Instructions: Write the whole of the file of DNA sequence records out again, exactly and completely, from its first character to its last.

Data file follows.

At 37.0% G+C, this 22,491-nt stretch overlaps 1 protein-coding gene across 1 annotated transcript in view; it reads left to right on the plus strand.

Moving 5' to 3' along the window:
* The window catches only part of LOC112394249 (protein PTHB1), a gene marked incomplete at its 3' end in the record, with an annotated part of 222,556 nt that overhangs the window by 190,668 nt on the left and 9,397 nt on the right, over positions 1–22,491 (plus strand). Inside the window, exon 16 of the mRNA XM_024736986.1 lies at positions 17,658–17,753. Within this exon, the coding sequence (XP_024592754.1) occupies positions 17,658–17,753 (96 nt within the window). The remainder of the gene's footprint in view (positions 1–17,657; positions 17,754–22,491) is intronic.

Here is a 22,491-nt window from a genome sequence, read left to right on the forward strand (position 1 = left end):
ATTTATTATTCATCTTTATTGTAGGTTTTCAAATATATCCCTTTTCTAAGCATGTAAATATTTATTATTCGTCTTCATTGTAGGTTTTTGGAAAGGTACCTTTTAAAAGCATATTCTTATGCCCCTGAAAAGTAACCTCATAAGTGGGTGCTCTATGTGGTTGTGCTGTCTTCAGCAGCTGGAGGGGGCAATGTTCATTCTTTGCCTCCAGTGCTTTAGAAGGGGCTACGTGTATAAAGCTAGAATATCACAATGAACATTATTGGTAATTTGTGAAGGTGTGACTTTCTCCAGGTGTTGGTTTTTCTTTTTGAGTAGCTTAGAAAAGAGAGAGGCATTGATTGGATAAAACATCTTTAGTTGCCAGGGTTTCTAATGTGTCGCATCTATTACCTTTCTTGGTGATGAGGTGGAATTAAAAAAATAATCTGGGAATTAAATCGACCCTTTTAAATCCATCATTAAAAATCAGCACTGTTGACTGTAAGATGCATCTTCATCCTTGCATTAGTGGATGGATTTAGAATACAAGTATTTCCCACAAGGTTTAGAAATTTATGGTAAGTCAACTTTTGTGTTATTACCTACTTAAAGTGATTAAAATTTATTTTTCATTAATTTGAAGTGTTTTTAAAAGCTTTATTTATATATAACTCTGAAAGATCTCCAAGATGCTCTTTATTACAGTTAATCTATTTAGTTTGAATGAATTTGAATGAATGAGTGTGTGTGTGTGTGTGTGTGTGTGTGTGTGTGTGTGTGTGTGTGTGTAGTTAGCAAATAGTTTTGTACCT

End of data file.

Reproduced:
At 37.0% G+C, this 22,491-nt stretch overlaps 1 protein-coding gene across 1 annotated transcript in view; it reads left to right on the plus strand.

Moving 5' to 3' along the window:
* The window catches only part of LOC112394249 (protein PTHB1), a gene marked incomplete at its 3' end in the record, with an annotated part of 222,556 nt that overhangs the window by 190,668 nt on the left and 9,397 nt on the right, over positions 1–22,491 (plus strand). Inside the window, exon 16 of the mRNA XM_024736986.1 lies at positions 17,658–17,753. Within this exon, the coding sequence (XP_024592754.1) occupies positions 17,658–17,753 (96 nt within the window). The remainder of the gene's footprint in view (positions 1–17,657; positions 17,754–22,491) is intronic.

Here is a 22,491-nt window from a genome sequence, read left to right on the forward strand (position 1 = left end):
ATTTATTATTCATCTTTATTGTAGGTTTTCAAATATATCCCTTTTCTAAGCATGTAAATATTTATTATTCGTCTTCATTGTAGGTTTTTGGAAAGGTACCTTTTAAAAGCATATTCTTATGCCCCTGAAAAGTAACCTCATAAGTGGGTGCTCTATGTGGTTGTGCTGTCTTCAGCAGCTGGAGGGGGCAATGTTCATTCTTTGCCTCCAGTGCTTTAGAAGGGGCTACGTGTATAAAGCTAGAATATCACAATGAACATTATTGGTAATTTGTGAAGGTGTGACTTTCTCCAGGTGTTGGTTTTTCTTTTTGAGTAGCTTAGAAAAGAGAGAGGCATTGATTGGATAAAACATCTTTAGTTGCCAGGGTTTCTAATGTGTCGCATCTATTACCTTTCTTGGTGATGAGGTGGAATTAAAAAAATAATCTGGGAATTAAATCGACCCTTTTAAATCCATCATTAAAAATCAGCACTGTTGACTGTAAGATGCATCTTCATCCTTGCATTAGTGGATGGATTTAGAATACAAGTATTTCCCACAAGGTTTAGAAATTTATGGTAAGTCAACTTTTGTGTTATTACCTACTTAAAGTGATTAAAATTTATTTTTCATTAATTTGAAGTGTTTTTAAAAGCTTTATTTATATATAACTCTGAAAGATCTCCAAGATGCTCTTTATTACAGTTAATCTATTTAGTTTGAATGAATTTGAATGAATGAGTGTGTGTGTGTGTGTGTGTGTGTGTGTGTGTGTGTGTGTGTGTGTGTAGTTAGCAAATAGTTTTGTACCT